TOMORROW is World Mental Health Day, and a good opportunity to reflect and make promises to ourselves about our own well-being.
One in five Australians will experience mental health challenges this year and almost half of us during our lifetimes, so the Mental Health Council of Australia is asking every Australian to do just that.
Make a promise. Short, achievable and meaningful. If you can’t think of one, jump on the organisation’s website and take a look at a few on the promise wall – they’re simple and realistic.
Be gentler to myself; use exercise and gardening to release stress; give to others; be open and hear people’s stories without judgement; help my daughter love herself for who she is and raise her self-esteem….. there are many, and simple ways put forward by others to help them remain mentally healthy.
We now juggle so many balls in the air – work, children, housework, giving to community, that we rarely take time out for ourselves. We all haves times that are a bit more challenging than others, and it’s okay to have those periods – as long as we don’t let them impact too much on our long-term well-being.
And really, it’s about choices.
Mostly, those choices relate to how we interact with others. Don't surround yourself with people who drain your energy or place little value on you. This applies for women in particular.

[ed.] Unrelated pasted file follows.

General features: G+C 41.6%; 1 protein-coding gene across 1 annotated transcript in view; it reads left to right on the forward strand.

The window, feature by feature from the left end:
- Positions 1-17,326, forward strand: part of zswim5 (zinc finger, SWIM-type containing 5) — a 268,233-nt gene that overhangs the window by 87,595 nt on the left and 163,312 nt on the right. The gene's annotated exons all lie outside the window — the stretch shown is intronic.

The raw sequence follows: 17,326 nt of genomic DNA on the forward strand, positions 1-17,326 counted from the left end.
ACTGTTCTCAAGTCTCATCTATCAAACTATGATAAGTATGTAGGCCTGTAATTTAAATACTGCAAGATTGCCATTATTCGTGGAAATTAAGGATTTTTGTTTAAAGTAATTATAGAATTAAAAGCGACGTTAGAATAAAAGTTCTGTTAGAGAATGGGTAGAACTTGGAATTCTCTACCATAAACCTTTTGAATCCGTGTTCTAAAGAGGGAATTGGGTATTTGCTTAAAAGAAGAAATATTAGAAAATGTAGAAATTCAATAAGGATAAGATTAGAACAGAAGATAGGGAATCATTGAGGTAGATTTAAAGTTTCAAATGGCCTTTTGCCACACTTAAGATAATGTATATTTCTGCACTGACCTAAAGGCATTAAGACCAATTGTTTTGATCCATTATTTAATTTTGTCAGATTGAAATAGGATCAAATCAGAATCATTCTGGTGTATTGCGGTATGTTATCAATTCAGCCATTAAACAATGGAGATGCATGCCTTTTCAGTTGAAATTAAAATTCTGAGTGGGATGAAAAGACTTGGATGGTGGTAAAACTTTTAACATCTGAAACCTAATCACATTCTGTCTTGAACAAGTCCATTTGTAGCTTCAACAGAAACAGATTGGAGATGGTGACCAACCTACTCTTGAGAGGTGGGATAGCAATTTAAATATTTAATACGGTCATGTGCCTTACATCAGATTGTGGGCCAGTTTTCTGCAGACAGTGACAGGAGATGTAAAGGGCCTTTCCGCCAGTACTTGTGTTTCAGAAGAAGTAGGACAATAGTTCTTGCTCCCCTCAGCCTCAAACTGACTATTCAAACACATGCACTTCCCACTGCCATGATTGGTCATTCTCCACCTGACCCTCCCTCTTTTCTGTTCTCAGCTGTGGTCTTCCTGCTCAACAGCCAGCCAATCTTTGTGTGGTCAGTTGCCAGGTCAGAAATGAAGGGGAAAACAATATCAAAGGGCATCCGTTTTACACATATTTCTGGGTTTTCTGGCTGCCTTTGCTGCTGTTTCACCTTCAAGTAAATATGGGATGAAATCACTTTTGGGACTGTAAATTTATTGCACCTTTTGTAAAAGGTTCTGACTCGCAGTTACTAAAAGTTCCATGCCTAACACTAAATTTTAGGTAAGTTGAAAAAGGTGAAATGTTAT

Jane Fisher, the Jean Hailes professor of Women's Health at Monash University, correctly states that "We are great at looking after everyone else in our lives, but often put ourselves last''.
"We forget that for us to be able to keep giving to others, we not only have to look after ourselves, but we need to allow others to give to us, too.''
Jean Hailes for Women’s Health this week released some tips on helping women to reflect and recharge. They are:
Slow down: full days mean you find it difficult to relax.
Practice mindfulness: we are caught up in the doing, rather than just being. Be in the moment.
Set limits: buy time before you say yes to something new. You can’t always say yes.
Plan: this helps structure daily life and helps you set aside time for little things and plan big picture things.
Prioritise: does it need to be done today?
Make a choice to make time for you: it is important to do things that help you to feel re-energised or satisfied.
Reflect on how you feel: being busy means we avoid thinking about feelings, positive and negative. Reflect and understand why you feel that way.
Do something you are passionate about: you may not be able to change your work or personal difficulties, but doing something you are passionate about can help.
Connect with others: friends, family, work colleagues, neighbours.
And don't forget to make that promise.
An opportunity to reflect and make promises ... about our well-being.